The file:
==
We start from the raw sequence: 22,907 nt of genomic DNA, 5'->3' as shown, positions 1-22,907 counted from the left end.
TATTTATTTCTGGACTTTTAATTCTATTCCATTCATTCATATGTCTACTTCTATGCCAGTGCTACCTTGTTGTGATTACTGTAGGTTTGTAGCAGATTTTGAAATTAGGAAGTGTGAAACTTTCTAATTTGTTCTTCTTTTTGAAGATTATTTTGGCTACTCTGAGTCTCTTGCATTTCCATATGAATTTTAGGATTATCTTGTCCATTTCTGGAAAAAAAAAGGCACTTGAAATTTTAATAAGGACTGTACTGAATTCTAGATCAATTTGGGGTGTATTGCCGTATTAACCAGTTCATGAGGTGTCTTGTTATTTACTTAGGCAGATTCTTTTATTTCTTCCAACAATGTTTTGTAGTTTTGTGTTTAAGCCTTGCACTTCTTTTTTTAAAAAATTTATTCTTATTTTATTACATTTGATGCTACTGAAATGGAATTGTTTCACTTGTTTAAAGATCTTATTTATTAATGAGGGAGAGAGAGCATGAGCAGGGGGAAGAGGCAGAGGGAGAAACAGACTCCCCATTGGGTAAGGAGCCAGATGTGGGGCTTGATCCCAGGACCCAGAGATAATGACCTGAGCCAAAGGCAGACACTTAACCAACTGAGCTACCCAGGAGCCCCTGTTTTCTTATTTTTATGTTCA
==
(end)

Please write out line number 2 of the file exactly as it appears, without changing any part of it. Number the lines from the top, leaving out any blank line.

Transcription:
TATTTATTTCTGGACTTTTAATTCTATTCCATTCATTCATATGTCTACTTCTATGCCAGTGCTACCTTGTTGTGATTACTGTAGGTTTGTAGCAGATTTTGAAATTAGGAAGTGTGAAACTTTCTAATTTGTTCTTCTTTTTGAAGATTATTTTGGCTACTCTGAGTCTCTTGCATTTCCATATGAATTTTAGGATTATCTTGTCCATTTCTGGAAAAAAAAAGGCACTTGAAATTTTAATAAGGACTGTACTGAATTCTAGATCAATTTGGGGTGTATTGCCGTATTAACCAGTTCATGAGGTGTCTTGTTATTTACTTAGGCAGATTCTTTTATTTCTTCCAACAATGTTTTGTAGTTTTGTGTTTAAGCCTTGCACTTCTTTTTTTAAAAAATTTATTCTTATTTTATTACATTTGATGCTACTGAAATGGAATTGTTTCACTTGTTTAAAGATCTTATTTATTAATGAGGGAGAGAGAGCATGAGCAGGGGGAAGAGGCAGAGGGAGAAACAGACTCCCCATTGGGTAAGGAGCCAGATGTGGGGCTTGATCCCAGGACCCAGAGATAATGACCTGAGCCAAAGGCAGACACTTAACCAACTGAGCTACCCAGGAGCCCCTGTTTTCTTATTTTTATGTTCA